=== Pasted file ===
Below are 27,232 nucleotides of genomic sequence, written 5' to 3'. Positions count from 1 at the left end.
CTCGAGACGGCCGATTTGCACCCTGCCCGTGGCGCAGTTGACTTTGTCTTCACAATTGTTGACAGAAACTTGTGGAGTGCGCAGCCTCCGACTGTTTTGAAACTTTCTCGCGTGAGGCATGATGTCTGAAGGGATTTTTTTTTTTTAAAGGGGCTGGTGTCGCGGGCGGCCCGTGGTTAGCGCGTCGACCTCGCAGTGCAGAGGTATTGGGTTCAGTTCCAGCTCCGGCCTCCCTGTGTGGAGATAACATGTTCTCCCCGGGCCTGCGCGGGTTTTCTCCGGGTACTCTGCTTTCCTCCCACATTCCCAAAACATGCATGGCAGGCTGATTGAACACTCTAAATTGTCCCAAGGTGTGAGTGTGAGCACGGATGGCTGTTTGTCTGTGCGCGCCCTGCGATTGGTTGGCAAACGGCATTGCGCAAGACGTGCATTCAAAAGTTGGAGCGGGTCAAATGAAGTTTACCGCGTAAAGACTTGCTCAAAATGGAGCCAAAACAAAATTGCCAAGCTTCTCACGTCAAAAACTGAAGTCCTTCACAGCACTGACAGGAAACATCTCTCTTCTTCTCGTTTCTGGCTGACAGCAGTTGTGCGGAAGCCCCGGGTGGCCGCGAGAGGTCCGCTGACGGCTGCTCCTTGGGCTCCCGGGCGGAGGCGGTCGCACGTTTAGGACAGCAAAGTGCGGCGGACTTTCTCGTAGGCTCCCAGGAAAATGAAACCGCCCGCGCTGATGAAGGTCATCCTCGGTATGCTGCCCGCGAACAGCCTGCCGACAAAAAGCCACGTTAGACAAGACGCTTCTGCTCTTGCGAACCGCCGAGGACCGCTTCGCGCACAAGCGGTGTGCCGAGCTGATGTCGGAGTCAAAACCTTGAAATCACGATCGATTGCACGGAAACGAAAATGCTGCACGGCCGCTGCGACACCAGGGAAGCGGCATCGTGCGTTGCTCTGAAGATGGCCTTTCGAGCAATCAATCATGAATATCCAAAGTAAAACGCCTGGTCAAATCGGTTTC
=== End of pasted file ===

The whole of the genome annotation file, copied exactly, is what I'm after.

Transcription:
Below are 27,232 nucleotides of genomic sequence, written 5' to 3'. Positions count from 1 at the left end.
CTCGAGACGGCCGATTTGCACCCTGCCCGTGGCGCAGTTGACTTTGTCTTCACAATTGTTGACAGAAACTTGTGGAGTGCGCAGCCTCCGACTGTTTTGAAACTTTCTCGCGTGAGGCATGATGTCTGAAGGGATTTTTTTTTTTTAAAGGGGCTGGTGTCGCGGGCGGCCCGTGGTTAGCGCGTCGACCTCGCAGTGCAGAGGTATTGGGTTCAGTTCCAGCTCCGGCCTCCCTGTGTGGAGATAACATGTTCTCCCCGGGCCTGCGCGGGTTTTCTCCGGGTACTCTGCTTTCCTCCCACATTCCCAAAACATGCATGGCAGGCTGATTGAACACTCTAAATTGTCCCAAGGTGTGAGTGTGAGCACGGATGGCTGTTTGTCTGTGCGCGCCCTGCGATTGGTTGGCAAACGGCATTGCGCAAGACGTGCATTCAAAAGTTGGAGCGGGTCAAATGAAGTTTACCGCGTAAAGACTTGCTCAAAATGGAGCCAAAACAAAATTGCCAAGCTTCTCACGTCAAAAACTGAAGTCCTTCACAGCACTGACAGGAAACATCTCTCTTCTTCTCGTTTCTGGCTGACAGCAGTTGTGCGGAAGCCCCGGGTGGCCGCGAGAGGTCCGCTGACGGCTGCTCCTTGGGCTCCCGGGCGGAGGCGGTCGCACGTTTAGGACAGCAAAGTGCGGCGGACTTTCTCGTAGGCTCCCAGGAAAATGAAACCGCCCGCGCTGATGAAGGTCATCCTCGGTATGCTGCCCGCGAACAGCCTGCCGACAAAAAGCCACGTTAGACAAGACGCTTCTGCTCTTGCGAACCGCCGAGGACCGCTTCGCGCACAAGCGGTGTGCCGAGCTGATGTCGGAGTCAAAACCTTGAAATCACGATCGATTGCACGGAAACGAAAATGCTGCACGGCCGCTGCGACACCAGGGAAGCGGCATCGTGCGTTGCTCTGAAGATGGCCTTTCGAGCAATCAATCATGAATATCCAAAGTAAAACGCCTGGTCAAATCGGTTTC